Laudonniere hesitated, and hereupon arose a great clamor. A mob of soldiers and artisans beset his chamber, threatening loudly to desert him, and take passage with Hawkins, unless the offer were accepted. The commandant accordingly resolved to buy the vessel. The generous slaver, whose reputed avarice nowhere appears in the transaction, desired him to set his own price; and, in place of money, took the cannon of the fort, with other articles now useless to their late owners. He sent them, too, a gift of wine and biscuit, and supplied them with provisions for the voyage, receiving in payment Laudonniere’s note, "for which," adds the later, "until this present I am indebted to him." With a friendly leave-taking, he returned to his ships and stood out to sea, leaving golden opinions among the inmates of Fort Caroline.

Before the English top-sails had sunk beneath the horizon, the colonists bestirred themselves to depart. In a few days their preparations were made. They waited only for a fair wind. It was long in coming, and meanwhile their troubled fortunes assumed a new phase.

On the twenty-eighth of August, the two captains Vasseur and Verdier came in with tidings of an approaching squadron. Again the fort was wild with excitement. Friends or foes, French or Spaniards, succor or death,—betwixt these were their hopes and fears divided. On the following morning, they saw seven barges rowing up the river, bristling with weapons, and crowded with men in armor…. Sentries on the bluff challenged, and received no answer. One of them fired at the advancing boats, and still there was no response. Laudonniere was almost defenseless. He had given his heavier cannon to Hawkins, and only two field-pieces were left. They were leveled at the foremost boats, and the word to fire was about to be given, when a voice from among the strangers called out that they were French, commanded by Jean Ribaut.

At the eleventh hour, the long looked for succors were come. Ribaut had been commissioned to sail with seven ships for Florida. A disorderly concourse of disbanded soldiers, mixed with artisans and their families, and young nobles weary of a two years peace, were mustered at the port of Dieppe, and embarked, to the number of three hundred men, bearing with them all things thought necessary to a prosperous colony….

Ribaut was present, conspicuous by his long beard, an astonishment to the Indians; and here, too, were officers, old friends of Laudonniere. Why, then, had they approached in the attitude of enemies? The mystery was soon explained; for they expressed to the commandant their pleasure at finding that the charges made against him had proved false. He begged to know more; on which Ribaut, taking him aside, told him that the returning ships had brought home letters filled with accusations of arrogance, tyranny, cruelty, and a purpose of establishing an independent command,—accusations which he now saw to be unfounded, but which had been the occasion of his unusual and startling precaution. He gave him, too, a letter from Admiral Coligny. In brief but courteous terms, it required him to resign his command, and requested his return to France to clear his name from the imputations cast upon it. Ribaut warmly urged him to remain; but Laudonniere declined his friendly proposals.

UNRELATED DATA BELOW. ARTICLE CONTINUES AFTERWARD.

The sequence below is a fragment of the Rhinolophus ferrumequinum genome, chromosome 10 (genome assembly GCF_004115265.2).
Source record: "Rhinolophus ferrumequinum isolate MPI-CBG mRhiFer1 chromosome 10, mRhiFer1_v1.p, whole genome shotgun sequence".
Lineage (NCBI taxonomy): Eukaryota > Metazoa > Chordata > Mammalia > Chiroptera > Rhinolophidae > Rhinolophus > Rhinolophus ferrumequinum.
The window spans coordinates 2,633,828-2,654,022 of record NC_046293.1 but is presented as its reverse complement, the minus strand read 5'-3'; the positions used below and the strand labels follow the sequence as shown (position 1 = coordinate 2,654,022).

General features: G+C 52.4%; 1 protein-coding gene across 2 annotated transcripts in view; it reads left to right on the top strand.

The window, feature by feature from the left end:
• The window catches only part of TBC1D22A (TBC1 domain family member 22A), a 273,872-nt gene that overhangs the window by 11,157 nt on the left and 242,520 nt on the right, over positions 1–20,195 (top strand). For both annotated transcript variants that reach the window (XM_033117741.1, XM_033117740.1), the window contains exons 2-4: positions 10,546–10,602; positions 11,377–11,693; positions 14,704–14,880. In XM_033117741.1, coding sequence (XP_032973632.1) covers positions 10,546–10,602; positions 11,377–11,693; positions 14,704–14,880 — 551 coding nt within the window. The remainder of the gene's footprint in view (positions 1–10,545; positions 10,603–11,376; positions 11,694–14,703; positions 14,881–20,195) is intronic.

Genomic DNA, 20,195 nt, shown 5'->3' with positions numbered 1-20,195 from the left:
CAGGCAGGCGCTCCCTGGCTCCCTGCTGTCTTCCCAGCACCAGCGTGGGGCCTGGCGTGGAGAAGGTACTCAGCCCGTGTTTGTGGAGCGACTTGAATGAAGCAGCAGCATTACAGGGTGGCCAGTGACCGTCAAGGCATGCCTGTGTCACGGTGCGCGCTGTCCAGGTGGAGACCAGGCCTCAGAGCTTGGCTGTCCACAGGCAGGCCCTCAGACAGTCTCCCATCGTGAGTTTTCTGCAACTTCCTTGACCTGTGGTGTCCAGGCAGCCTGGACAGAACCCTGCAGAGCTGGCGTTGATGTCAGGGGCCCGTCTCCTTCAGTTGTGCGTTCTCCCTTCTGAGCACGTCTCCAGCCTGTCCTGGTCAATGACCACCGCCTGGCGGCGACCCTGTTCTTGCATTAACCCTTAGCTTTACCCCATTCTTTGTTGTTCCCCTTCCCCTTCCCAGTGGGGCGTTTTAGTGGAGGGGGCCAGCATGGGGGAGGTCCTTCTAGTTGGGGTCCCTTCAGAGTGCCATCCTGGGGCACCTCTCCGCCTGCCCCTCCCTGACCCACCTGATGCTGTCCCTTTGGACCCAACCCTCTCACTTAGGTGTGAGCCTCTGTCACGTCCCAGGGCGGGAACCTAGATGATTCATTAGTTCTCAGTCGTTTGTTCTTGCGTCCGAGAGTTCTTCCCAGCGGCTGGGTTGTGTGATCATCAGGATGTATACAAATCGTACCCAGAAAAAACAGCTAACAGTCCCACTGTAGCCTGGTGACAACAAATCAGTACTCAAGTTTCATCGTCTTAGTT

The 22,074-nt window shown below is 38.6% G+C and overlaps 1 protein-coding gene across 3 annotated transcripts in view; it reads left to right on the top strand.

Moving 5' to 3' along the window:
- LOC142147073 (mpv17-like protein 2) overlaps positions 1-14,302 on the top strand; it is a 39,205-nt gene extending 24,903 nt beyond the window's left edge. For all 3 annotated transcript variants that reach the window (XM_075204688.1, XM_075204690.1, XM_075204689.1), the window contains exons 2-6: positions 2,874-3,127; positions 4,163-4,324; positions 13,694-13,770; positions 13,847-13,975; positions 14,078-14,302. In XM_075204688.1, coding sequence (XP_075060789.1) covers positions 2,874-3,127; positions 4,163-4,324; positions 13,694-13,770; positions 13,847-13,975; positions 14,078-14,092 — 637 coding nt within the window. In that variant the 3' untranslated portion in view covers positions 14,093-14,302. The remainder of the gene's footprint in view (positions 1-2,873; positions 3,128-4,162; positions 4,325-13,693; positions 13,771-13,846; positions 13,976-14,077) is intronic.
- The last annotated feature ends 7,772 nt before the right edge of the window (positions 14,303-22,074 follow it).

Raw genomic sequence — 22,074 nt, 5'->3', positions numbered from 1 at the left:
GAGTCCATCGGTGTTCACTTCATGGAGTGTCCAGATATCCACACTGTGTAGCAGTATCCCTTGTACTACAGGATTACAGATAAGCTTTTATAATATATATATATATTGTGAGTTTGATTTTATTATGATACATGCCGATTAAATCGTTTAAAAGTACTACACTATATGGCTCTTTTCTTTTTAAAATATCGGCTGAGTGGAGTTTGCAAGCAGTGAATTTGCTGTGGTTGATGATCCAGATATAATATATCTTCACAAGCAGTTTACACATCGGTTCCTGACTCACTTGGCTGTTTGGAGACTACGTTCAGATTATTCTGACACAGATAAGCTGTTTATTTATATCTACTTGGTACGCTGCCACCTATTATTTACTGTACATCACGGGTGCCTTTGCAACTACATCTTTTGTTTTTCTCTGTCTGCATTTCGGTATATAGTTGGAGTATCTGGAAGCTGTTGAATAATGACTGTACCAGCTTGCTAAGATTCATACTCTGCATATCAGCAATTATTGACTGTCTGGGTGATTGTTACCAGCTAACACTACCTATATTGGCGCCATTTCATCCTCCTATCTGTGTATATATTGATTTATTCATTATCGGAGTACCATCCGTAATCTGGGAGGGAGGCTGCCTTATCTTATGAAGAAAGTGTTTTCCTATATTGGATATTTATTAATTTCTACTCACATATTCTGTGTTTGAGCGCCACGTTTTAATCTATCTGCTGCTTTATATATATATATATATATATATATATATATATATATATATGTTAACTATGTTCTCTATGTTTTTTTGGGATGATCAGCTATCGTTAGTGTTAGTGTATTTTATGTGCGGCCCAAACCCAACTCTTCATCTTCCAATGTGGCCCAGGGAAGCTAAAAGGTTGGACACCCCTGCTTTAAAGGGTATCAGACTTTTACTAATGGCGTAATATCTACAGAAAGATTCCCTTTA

Worn in body and mind, mortified and wounded, he soon fell ill again….

Stores were landed, tents were pitched, women and children were sent on shore, feathered Indians mingled in the throng, and the borders of the River of May swarmed with busy life. "But, lo, how oftentimes misfortune doth search and pursue us, even then when we think to be at rest!" exclaims the unhappy Laudonniere. Amidst the light and cheer of renovated hope, a cloud of blackest omen was gathering in the east.

At half-past eleven on the night of Tuesday, September fourth, the crew of Ribaut’s flag-ship anchored on the still sea outside the bar, saw a huge hulk, grim with the throats of cannon, drifting towards them through the gloom; and from its stern rolled on the sluggish air the portentous banner of Spain.

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Chicago: Francis Parkman, "The Huguenots in Florida," Colonization, 1562-1753 in America, Vol.2, Pp.11-29 Original Sources, accessed September 24, 2021, http://originalsources.com/Document.aspx?DocID=BN8XM64SNMWNQJ2.

MLA: Parkman, Francis. "The Huguenots in Florida." Colonization, 1562-1753, in America, Vol.2, Pp.11-29, Original Sources. 24 Sep. 2021. originalsources.com/Document.aspx?DocID=BN8XM64SNMWNQJ2.

Harvard: Parkman, F, 'The Huguenots in Florida' in Colonization, 1562-1753. cited in , America, Vol.2, Pp.11-29. Original Sources, retrieved 24 September 2021, from http://originalsources.com/Document.aspx?DocID=BN8XM64SNMWNQJ2.